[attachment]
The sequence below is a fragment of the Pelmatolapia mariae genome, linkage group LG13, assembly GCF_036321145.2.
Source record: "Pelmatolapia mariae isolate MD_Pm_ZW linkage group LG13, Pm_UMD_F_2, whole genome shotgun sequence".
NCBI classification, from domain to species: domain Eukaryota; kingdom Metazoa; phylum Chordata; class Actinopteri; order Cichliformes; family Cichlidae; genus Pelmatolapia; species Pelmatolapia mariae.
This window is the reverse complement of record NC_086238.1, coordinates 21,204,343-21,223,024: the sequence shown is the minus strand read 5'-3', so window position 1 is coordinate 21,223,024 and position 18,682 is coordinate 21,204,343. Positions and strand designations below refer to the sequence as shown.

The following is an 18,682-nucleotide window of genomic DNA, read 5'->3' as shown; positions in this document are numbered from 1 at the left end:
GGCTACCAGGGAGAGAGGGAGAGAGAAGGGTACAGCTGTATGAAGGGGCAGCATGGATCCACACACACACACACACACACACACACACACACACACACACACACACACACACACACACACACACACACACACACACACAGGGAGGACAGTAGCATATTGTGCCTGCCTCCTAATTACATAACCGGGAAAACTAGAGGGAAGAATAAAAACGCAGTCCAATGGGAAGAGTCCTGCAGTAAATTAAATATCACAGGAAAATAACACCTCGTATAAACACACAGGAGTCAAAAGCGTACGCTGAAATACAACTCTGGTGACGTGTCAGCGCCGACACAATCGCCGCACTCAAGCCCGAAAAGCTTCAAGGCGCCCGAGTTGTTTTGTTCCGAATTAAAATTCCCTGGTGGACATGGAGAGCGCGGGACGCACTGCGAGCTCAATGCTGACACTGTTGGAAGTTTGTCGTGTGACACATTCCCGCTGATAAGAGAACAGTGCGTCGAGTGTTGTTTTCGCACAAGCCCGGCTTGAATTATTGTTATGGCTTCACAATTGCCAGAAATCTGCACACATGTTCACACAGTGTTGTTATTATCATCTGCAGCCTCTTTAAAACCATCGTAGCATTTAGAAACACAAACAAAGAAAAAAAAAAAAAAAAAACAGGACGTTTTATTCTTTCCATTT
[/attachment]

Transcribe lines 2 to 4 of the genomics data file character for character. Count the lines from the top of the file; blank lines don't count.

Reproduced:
Source record: "Pelmatolapia mariae isolate MD_Pm_ZW linkage group LG13, Pm_UMD_F_2, whole genome shotgun sequence".
NCBI classification, from domain to species: domain Eukaryota; kingdom Metazoa; phylum Chordata; class Actinopteri; order Cichliformes; family Cichlidae; genus Pelmatolapia; species Pelmatolapia mariae.
This window is the reverse complement of record NC_086238.1, coordinates 21,204,343-21,223,024: the sequence shown is the minus strand read 5'-3', so window position 1 is coordinate 21,223,024 and position 18,682 is coordinate 21,204,343. Positions and strand designations below refer to the sequence as shown.